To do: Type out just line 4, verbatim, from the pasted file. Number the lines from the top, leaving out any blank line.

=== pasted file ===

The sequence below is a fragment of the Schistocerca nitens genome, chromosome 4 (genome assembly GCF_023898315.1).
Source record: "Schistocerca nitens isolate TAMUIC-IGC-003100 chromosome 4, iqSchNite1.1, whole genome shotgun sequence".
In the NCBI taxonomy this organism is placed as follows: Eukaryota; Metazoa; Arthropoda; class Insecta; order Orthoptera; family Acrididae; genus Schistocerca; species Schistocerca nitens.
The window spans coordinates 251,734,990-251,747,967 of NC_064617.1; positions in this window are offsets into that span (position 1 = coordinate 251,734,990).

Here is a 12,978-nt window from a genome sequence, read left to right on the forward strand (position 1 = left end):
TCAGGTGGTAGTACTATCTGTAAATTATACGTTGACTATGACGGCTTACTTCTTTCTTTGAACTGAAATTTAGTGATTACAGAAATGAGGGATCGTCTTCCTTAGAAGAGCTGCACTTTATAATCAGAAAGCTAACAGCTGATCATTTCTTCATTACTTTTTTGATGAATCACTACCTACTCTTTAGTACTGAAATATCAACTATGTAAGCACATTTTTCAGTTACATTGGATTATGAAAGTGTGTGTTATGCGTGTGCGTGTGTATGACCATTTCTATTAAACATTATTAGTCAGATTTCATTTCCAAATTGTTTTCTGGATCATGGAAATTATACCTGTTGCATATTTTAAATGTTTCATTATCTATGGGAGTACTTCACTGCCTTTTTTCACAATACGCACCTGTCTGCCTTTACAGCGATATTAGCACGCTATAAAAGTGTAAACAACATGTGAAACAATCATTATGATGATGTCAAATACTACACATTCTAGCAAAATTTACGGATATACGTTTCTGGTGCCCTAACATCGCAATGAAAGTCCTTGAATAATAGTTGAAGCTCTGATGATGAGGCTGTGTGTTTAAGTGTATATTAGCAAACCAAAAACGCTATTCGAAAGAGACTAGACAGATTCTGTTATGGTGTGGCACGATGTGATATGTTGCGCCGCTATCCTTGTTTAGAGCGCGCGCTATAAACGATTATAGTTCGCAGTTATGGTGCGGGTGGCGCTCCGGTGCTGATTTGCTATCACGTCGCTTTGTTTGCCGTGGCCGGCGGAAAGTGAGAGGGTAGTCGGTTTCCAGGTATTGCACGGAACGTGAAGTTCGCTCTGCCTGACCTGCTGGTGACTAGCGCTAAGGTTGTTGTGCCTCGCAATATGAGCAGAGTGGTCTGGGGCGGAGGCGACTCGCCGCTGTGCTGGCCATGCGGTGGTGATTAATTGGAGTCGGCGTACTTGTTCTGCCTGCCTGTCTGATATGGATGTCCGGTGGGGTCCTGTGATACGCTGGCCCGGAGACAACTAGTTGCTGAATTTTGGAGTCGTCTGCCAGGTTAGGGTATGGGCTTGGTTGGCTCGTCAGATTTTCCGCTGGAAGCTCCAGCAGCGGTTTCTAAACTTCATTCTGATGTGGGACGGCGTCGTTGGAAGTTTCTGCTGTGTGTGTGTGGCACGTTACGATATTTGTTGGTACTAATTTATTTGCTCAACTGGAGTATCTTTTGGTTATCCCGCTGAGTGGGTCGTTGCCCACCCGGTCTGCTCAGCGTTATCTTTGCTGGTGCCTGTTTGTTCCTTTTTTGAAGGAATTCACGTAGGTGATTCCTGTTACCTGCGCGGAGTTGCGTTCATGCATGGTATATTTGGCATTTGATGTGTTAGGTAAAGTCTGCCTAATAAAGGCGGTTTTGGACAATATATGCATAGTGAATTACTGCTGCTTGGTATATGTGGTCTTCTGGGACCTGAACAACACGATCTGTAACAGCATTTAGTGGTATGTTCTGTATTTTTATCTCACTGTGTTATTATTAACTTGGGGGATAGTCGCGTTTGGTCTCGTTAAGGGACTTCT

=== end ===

The window spans coordinates 251,734,990-251,747,967 of NC_064617.1; positions in this window are offsets into that span (position 1 = coordinate 251,734,990).